The conversation about peace and denuclearization on the Korean peninsula is a matter of “life or death for Koreans,” said South Korean parliamentarian Kwon Mi-Hyuk during the South Korean Women delegation to Washington, DC last week.
This conversation needs to expand beyond the political and security issues, and take South Korean democratic views fully on board. As with the elitist nuclear system, which is designed to remove the common sense desires of people from decision making, these decisions cannot be confined to elite gatekeepers that tell us to leave the issue to the experts. Policy decisions made by the United States affect the lives of people in Korea, and, therefore, need to also include their voices.
So what is our role as American activists in bringing peace to the Korean peninsula? What can we do?
Support a peace treaty on the Korean peninsula
The first step toward peace and denuclearization in Korea is calling for a formal end of the Korean War. The U.S. and North Korea are technically still at war — even 68 years later — because the Korean War ended in a ceasefire with no peace treaty. A peace treaty is an immediate action that needs to be taken to pave the way forward toward denuclearization, as North Korea first needs security assurances in order to denuclearize. Furthermore, this ongoing state of war is a threat to global and human security.
Representative Ro Khanna, along with 18 other members of Congress, introduced House Resolution 152 which calls for a formal settlement of the Korean War. The resolution urges the Trump administration to provide a clear roadmap to achieve a peace agreement and affirms that Koreans need to shape their own future with the support of the U.S. — without legitimizing North Korea as a nuclear power.
Acknowledge the U.S. role in the Korean War — and take responsibility
The United States has been deeply involved in the politics of the Korean Peninsula since the second World War, and the Korean War and its aftermath were decisively shaped by the emerging conflict between the Soviet Union and the United States. The division of Korea into north and south took place in 1945, when two American officers with no particular expertise in Korea chose the 38th parallel as the northern border of the American occupation zone. As Christine Ahn, founder of Women Cross DMZ, said at a March 12 Congressional briefing, U.S. bombs destroyed 80% of North Korean cities during the war.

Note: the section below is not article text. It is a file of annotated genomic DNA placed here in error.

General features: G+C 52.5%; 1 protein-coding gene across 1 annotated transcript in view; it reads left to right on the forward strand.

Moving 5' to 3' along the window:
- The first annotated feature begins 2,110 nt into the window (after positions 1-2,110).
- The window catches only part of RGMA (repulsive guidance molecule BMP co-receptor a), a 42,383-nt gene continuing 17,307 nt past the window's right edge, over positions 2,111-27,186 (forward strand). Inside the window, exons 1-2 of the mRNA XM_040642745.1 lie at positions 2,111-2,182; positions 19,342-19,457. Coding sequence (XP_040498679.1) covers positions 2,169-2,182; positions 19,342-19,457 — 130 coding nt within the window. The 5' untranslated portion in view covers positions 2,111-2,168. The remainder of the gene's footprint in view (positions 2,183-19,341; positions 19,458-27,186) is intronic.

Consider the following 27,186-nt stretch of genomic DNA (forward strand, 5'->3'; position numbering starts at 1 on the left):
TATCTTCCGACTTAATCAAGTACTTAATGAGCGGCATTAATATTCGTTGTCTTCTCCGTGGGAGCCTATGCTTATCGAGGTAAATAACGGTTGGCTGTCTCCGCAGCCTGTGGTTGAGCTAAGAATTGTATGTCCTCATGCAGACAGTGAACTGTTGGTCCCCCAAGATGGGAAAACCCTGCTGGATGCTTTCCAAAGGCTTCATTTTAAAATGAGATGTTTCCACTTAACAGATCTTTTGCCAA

The war’s cruel history and the United States’ past behavior on the peninsula shows us that it is the responsibility of the U.S. to support the needs and wants of Koreans as they lead the discussion of their own future, rather than playing geopolitical games once again. Koreans have been most affected by the conflict, and they want peace.
“We need to end the Korean War and get diplomacy back on track.” – South Korean Parliamentarian Kwon Mi-Hyuk at Council on Foreign Relations
Push for diplomacy as negotiations are the only way forward
We have come a long way since the “fire and fury” rhetoric of 2017 and have not backslid into threats of war or “my nuclear button is bigger and more powerful than yours” talk. Diplomacy works: due to these recent improved diplomatic relations, North Korea has suspended nuclear and missile tests. We must not allow the situation to return to the 2017 approach.
Despite the Hanoi Summit ending with no agreement, diplomacy is continuing. All parties are ready to pursue a new relationship. Furthermore, we don’t have another option besides diplomacy; according to the Congressional Research Service, an estimation of hundreds of thousands of people would be killed in the first days of a conventional military conflict on the Korean peninsula. There is no military solution.
The most realistic approach is to pursue a step-by-step approach that ultimately works toward the long-term goal of denuclearization. Eliminating nuclear weapons on the Korean peninsula will not take 1 or 2 grandiose steps. The international community needs to take steps to build trust — that begins with the U.S. declaring a formal end to the Korean War.
“President Trump must not squander this rare chance for peace. He should work hand in hand with our ally, South Korean President Moon Jae-in, to bring the war to a close and advance toward the denuclearization of the peninsula.” – Representative Ro Khanna